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Hitchcock expands with popularity, demand
Tucked behind the lace of the Hitchcock front windows lies the growing success of a chef who wasn’t afraid to roll the dice.
Despite the recession and a tumultuous construction project outside his doors, the farm-to-table restaurant has flourished to the point that it’s taking over the business space next door.
Thirty-one year old chef and owner Brendan McGill saw his summer success and the ongoing construction as an opportunity.
“We wouldn’t have gone after the space next door if it weren’t for the construction,” said McGill. “It actually bloomed the idea and became a catalyst for a plaza-type atmosphere with a double storefront and 32 feet of outdoor dining.”
McGill said the time felt right; Hitchcock has been the subject of critical acclaim with a three-star review from the Seattle Times and attention from magazines like Edible Seattle and Sunset. The new small deli, charcuterie will feature take-away fare such as cured meats and fish from the restaurant, deli cases stocked with local produce and wild fish, clams, oysters and locally sourced eggs, grass-fed beef and simple cuts of meat.
Hitchcock, which just celebrated its first anniversary in May, has become a hit with dishes such as lonza, which is cured pork loin, and spaghetti carbonara with house-cured pancetta.
The art and science of salt curing, air drying and smoking meats are intrinsic to Hitchcock cuisine. Coupled with McGill’s emphasis on local food, it’s a combination that’s garnered an impressive following.
With regular customers beginning to inquire if they could take home specialty meats for their own kitchens, McGill saw an opportunity. Restaurants on Bainbridge must live with the highs and lows of seasonal business. But, a slow season with a focus on wholesale meat production would satisfy the restaurants financial appetite, provide space to expand the kitchen and meet customer demands. Hence the new venture.
Over the first year of business McGill said his producer networks have expanded, and his new mercantile will provide another connection between the grower and shopper.
When Bath Junkie left its space for Poulsbo, and the city made generous expansions to the sidewalk, McGill decided to sign the lease to expand his footprint. Doors will be open by Thanksgiving.
In addition to the deli, the new space will be home to a brand of coffee derived from McGill’s culinary education in Europe. Not to be confused with run-of-the-mill drip, his espresso machine was built and shipped directly from Naples and will give the island the jolt of caffeine made popular in cafes across Europe.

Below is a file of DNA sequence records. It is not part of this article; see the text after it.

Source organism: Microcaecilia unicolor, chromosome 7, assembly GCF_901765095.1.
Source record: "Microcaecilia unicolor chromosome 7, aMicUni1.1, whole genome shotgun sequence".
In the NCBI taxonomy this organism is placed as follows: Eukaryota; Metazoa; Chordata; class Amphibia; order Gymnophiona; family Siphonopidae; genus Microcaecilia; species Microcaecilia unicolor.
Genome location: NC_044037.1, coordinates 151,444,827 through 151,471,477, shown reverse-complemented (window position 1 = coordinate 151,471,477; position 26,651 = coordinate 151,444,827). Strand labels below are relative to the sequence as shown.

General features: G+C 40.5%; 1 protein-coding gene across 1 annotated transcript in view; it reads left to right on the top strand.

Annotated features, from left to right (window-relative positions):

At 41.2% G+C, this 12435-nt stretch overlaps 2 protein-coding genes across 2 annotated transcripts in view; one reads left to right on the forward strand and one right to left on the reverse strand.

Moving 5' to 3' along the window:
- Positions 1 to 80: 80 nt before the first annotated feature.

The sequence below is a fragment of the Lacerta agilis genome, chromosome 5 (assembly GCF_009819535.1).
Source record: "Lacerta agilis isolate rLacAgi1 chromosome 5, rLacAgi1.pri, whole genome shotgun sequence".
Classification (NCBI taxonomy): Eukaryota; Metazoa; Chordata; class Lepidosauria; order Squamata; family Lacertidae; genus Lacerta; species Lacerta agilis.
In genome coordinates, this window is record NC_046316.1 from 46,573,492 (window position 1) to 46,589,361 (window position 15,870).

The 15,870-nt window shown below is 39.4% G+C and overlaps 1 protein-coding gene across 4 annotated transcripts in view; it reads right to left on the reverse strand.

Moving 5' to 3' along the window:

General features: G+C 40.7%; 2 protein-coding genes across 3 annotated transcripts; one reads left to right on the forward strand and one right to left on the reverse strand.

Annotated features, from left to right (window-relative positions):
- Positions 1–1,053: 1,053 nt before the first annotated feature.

He envisions the kind of place shoppers can walk in make their orders, down a shot of espresso and carry about the day with lunch in hand.
The new space, he hopes, will help solidify Hitchcock as an island institution.
Both the location and name of Hitchcock draw on island roots. Adorning the walls of Hitchcock are the forefathers of Brendan’s wife, Heidi and the restaurant’s namesake. The Hitchcock-Williams family was one of the original Bainbridge homesteaders dating back some 120 years.
Jonathan Evison, Brendan’s brother-in-law, is also putting Bainbridge on the map. The novelist recently toured the country with his new book “West of Here,” which made best-seller list’s shortly after its release.
Now that McGill has the respect of the Seattle foodies, he is enjoying making the locals’ favorite list.
“The local sourcing process gets to the foundation of the cuisine we make, and there is no better place to do that than Bainbridge,” McGill said. “We are good for producers, good for retail and better for residents because we want to provide what shoppers can’t get anywhere else. Our producers are providing exclusively for us.”
The real local producers, he said, demand restaurants that prove their worth before they begin a relationship. Earning the respect of the elite growers is one way McGill wants Hitchcock and the deli to represent the true taste and flavor of the community.
The handmade, local flair is evident down to the restaurant’s benches. McGill has outfitted his ventures with materials salvaged throughout the Pacific Northwest. The bar is made from a bowling lane, the pews are from a church in Burien, the vintage deli cases came from an out-of-business sale in Tacoma and the paint on the walls came from a weekend of work with McGill’s father.
“This is just about the only way a guy of 31 can own his own restaurant,” said McGill. “We rolled the dice and we’ve been fortunate. Hard work paid off against all odds.”